“You’re trying to work on the whole child,” Shreckengast said. “Helping them to focus their creativity, teaching them to work with other students … this builds their confidence and makes them stronger academically.”

And the approach seems to be working. The school is ranked as exemplary by the TEA for grades 7-12 and the elementary program for grades 3-6 is “recognized” this year. Children at Risk, a Texas-based children’s advocacy group, ranked the school 10th in the metroplex, higher than all Fort Worth public schools and 29th out of more than 1,000 Texas high schools. U.S. News & World Report recently gave the school a gold star, placing it in the top 100 of more than 21,000 high schools nationwide. The school frequently produces National Merit Scholars, and the graduating class of 2009, with only 37 graduates, received more than $2.5 million in scholarship offers.

“I think most people are honestly surprised by how strong the academics are here,” Shreckengast said. “They assume that we’ve had to sacrifice one for the other and that’s just not the case.”

A different kind of student

Before the semester even began, Maddoux’s English students were assigned three books and a play for summer reading.

“Basically if they don’t do their reading they will fail the first six weeks,” Maddoux said. “In a traditional school the students would laugh in your face for that.”
What makes her school different, she said, is that the norm is accomplishment.

“At traditional schools some of these students might have been the target of derision because they are overachievers,” she said. “But here they fit right in, it’s like we’re the kingdom of the nerds and we love it. Instead of being mocked for being studious, now it’s cool.”

Brian Priddy, artistic director of the Texas Boys Choir, said what makes their school different is that most of the students are there because they want to be there, not because they have to.

“I’ve taught in a lot of other places and it’s not like this,” Priddy said. “My biggest concerns are things like telling them to spit out their gum; I’m not having to tell them to quit doing drugs or things like that … it’s really just a great bunch of kids.”

Priddy said many of the students are together for so long, they become more like siblings than just classmates.

“Divas don’t do well at this school because the other students are quick to put them back in their place,” he said. “That’s part of why we are so strong.”

The boys choir is booked six months in advance and have performed at million-dollar weddings, Hollywood premieres and presidential events in recent years, including an event hosted by former first lady Barbara Bush and a wedding attended by former President George W. and first lady Laura Bush.

“The payoff is big but the demand is also big,” Priddy said.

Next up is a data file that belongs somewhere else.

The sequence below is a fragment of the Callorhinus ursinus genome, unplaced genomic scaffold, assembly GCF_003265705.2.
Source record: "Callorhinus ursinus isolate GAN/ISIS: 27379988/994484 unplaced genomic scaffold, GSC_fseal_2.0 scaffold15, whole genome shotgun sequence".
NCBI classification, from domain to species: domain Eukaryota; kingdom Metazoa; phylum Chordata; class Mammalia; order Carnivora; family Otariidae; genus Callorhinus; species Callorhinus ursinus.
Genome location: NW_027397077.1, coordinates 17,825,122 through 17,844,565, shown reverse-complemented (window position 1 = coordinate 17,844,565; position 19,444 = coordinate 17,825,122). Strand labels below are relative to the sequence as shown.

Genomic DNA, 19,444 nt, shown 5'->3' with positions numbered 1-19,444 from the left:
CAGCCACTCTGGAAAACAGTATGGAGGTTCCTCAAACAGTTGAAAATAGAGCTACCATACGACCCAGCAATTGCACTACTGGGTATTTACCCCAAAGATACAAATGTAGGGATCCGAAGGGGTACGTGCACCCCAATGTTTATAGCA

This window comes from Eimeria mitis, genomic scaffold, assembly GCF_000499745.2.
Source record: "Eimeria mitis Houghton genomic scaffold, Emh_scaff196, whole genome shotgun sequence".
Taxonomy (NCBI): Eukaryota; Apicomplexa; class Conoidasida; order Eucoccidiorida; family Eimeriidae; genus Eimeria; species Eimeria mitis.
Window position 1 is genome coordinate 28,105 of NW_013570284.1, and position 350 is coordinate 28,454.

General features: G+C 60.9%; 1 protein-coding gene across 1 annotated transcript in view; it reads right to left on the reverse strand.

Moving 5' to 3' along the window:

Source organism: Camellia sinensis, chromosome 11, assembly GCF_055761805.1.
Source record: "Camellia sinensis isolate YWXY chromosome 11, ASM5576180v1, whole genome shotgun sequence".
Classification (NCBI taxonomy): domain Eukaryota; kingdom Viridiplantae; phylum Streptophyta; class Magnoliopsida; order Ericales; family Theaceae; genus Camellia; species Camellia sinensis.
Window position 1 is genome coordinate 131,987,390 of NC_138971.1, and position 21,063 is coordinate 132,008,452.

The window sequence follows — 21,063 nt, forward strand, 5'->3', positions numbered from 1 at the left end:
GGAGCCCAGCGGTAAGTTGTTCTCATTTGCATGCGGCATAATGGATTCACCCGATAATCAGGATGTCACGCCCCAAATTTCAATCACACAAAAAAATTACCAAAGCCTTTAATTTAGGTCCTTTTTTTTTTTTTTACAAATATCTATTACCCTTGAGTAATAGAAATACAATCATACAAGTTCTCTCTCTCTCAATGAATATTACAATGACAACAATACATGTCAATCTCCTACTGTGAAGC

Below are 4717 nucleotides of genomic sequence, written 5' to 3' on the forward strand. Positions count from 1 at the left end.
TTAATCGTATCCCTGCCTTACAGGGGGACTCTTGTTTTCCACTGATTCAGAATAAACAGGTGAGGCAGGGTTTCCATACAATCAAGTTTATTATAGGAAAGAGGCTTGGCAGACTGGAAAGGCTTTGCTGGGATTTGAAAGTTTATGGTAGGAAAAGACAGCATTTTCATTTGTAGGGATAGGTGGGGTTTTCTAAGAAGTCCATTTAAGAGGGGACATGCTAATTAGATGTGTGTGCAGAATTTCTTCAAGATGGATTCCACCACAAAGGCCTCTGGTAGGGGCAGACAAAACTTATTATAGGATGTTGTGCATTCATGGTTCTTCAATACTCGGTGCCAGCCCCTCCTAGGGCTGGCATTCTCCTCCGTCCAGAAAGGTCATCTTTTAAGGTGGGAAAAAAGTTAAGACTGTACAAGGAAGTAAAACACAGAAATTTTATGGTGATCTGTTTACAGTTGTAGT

Like all the programs at the school, both fine arts and academics, the students in choir are expected to give their all.

“In some school programs the kids might be focusing on three pieces and practicing for holiday recitals or UIL; my boys know 50 pieces from memory,” he said. “This year they will learn a Mozart mass and a Bach concerto. One is in German, the other in Latin.”

The choir practices for two hours, five days per week. Only two other choirs in the United States get this much practice, Priddy said, “but with that comes a lot of expectations, also.”

A different kind of future

Shreckengast said the school held auditions for more than 300 prospective students for the 2010-11 school year and about one in three made it in. The majority of openings are always in third grade because it is the youngest class at the academy, and once students get in, most stick around through high school.

“That can be very difficult,” Shreckengast said. “Last year we had 65 applicants for sixth grade and we did not have any openings in that class at the time we were scheduling auditions.”

Shreckengast said the school is considering options for future expansion, but said the faculty and students really like the academy just the way it is.

“We feel strongly about the benefits of maintaining a small school environment; every kid here knows me and is comfortable coming to talk to me,” he said. “We don’t want to lose that.”

One thing he said the board is considering is opening more campuses like the North Texas Elementary School of the Arts, a similar school also founded by the Texas Boys Choir that is directly across the street from the academy. The elementary school teaches kindergarten through 6th grade and focuses heavily on the arts as well.

The main difference is the students there get it on a lottery, no auditions required.

“That is a really viable option because it is a much simpler process for a successful charter school to add more campuses than starting the process from scratch,” he said.

As for the students, Stephen Madrid, director of fine arts said it’s a mixed bag when it comes to what subjects the students plan to pursue after graduation.

“We’ve got maybe half of them going on to pursue the arts, and the other half will go on to do other things,” he said. “Our students have a lot of doors open to them and it’s amazing to see how far they can go.”

Sergio Bedford, a senior fashion merchandising major and theatre minor at TCU, joined the academy in its first year as a singer in the Texas Boys Choir and stayed through his graduation in 2007. His sister also graduated from the school and is now studying English on a full-ride scholarship to Stanford. Bedford said it has been interesting for him to watch the school evolve and grow from its humble beginnings when the students and staff were working out the kinks together.

“In the beginning it was a homemade-type thing, and now it’s all grown up,” Bedford said. “It has really established its place in Fort Worth.”

Bringing forth the creativity that was nurtured at FWAFA and enhanced by theatre training at the university level, Bedford is currently doing what he loves, designing costumes for an upcoming production of “The Dining Room”by A.R. Gurney at TCU.

He said he takes it for granted that everyone’s educational experience wasn’t like his. That a lot of high school students don’t spend their formative years having actual fun in the classroom. Enjoying their days as the Rachel Berrys and the Kurt Hummels of Fort Worth in a school setting a lot like “Glee,” minus the slushies.